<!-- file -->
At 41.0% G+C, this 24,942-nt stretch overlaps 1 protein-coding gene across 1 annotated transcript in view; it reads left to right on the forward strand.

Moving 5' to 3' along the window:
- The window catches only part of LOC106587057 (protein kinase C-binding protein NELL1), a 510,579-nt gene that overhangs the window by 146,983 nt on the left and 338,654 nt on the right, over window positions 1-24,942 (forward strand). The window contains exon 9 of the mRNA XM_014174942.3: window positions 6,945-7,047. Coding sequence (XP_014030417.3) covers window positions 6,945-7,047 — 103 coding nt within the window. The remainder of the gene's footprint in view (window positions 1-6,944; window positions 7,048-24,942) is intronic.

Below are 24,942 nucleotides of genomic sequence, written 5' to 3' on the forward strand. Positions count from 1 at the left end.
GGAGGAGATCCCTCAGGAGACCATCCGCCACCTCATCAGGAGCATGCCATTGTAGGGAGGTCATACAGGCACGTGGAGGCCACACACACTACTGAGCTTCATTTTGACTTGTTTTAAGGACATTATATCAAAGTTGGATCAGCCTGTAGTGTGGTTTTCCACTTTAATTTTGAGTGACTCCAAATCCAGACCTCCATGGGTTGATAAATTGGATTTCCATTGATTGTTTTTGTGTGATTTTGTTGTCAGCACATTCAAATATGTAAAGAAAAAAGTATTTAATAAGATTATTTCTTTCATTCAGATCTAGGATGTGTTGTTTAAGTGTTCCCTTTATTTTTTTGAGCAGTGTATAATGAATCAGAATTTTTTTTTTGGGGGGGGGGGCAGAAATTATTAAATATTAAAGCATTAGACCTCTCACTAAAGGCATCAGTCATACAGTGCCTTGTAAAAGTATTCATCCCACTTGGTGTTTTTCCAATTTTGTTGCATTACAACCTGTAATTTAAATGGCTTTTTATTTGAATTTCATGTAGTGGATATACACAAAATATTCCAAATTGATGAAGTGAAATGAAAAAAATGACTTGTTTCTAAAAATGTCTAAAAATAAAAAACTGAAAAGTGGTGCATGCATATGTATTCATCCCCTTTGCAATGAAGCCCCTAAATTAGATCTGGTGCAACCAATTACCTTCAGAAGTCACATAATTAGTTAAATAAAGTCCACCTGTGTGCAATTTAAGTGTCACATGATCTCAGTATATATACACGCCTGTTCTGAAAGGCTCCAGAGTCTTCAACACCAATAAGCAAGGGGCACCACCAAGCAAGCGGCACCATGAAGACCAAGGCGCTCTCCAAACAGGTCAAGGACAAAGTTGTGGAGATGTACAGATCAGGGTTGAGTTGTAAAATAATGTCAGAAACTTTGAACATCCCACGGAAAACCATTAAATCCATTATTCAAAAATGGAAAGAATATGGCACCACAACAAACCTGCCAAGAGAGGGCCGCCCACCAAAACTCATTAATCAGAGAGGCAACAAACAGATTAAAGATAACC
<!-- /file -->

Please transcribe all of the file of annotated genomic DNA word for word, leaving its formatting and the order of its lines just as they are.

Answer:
At 41.0% G+C, this 24,942-nt stretch overlaps 1 protein-coding gene across 1 annotated transcript in view; it reads left to right on the forward strand.

Moving 5' to 3' along the window:
- The window catches only part of LOC106587057 (protein kinase C-binding protein NELL1), a 510,579-nt gene that overhangs the window by 146,983 nt on the left and 338,654 nt on the right, over window positions 1-24,942 (forward strand). The window contains exon 9 of the mRNA XM_014174942.3: window positions 6,945-7,047. Coding sequence (XP_014030417.3) covers window positions 6,945-7,047 — 103 coding nt within the window. The remainder of the gene's footprint in view (window positions 1-6,944; window positions 7,048-24,942) is intronic.

Below are 24,942 nucleotides of genomic sequence, written 5' to 3' on the forward strand. Positions count from 1 at the left end.
GGAGGAGATCCCTCAGGAGACCATCCGCCACCTCATCAGGAGCATGCCATTGTAGGGAGGTCATACAGGCACGTGGAGGCCACACACACTACTGAGCTTCATTTTGACTTGTTTTAAGGACATTATATCAAAGTTGGATCAGCCTGTAGTGTGGTTTTCCACTTTAATTTTGAGTGACTCCAAATCCAGACCTCCATGGGTTGATAAATTGGATTTCCATTGATTGTTTTTGTGTGATTTTGTTGTCAGCACATTCAAATATGTAAAGAAAAAAGTATTTAATAAGATTATTTCTTTCATTCAGATCTAGGATGTGTTGTTTAAGTGTTCCCTTTATTTTTTTGAGCAGTGTATAATGAATCAGAATTTTTTTTTTGGGGGGGGGGGCAGAAATTATTAAATATTAAAGCATTAGACCTCTCACTAAAGGCATCAGTCATACAGTGCCTTGTAAAAGTATTCATCCCACTTGGTGTTTTTCCAATTTTGTTGCATTACAACCTGTAATTTAAATGGCTTTTTATTTGAATTTCATGTAGTGGATATACACAAAATATTCCAAATTGATGAAGTGAAATGAAAAAAATGACTTGTTTCTAAAAATGTCTAAAAATAAAAAACTGAAAAGTGGTGCATGCATATGTATTCATCCCCTTTGCAATGAAGCCCCTAAATTAGATCTGGTGCAACCAATTACCTTCAGAAGTCACATAATTAGTTAAATAAAGTCCACCTGTGTGCAATTTAAGTGTCACATGATCTCAGTATATATACACGCCTGTTCTGAAAGGCTCCAGAGTCTTCAACACCAATAAGCAAGGGGCACCACCAAGCAAGCGGCACCATGAAGACCAAGGCGCTCTCCAAACAGGTCAAGGACAAAGTTGTGGAGATGTACAGATCAGGGTTGAGTTGTAAAATAATGTCAGAAACTTTGAACATCCCACGGAAAACCATTAAATCCATTATTCAAAAATGGAAAGAATATGGCACCACAACAAACCTGCCAAGAGAGGGCCGCCCACCAAAACTCATTAATCAGAGAGGCAACAAACAGATTAAAGATAACC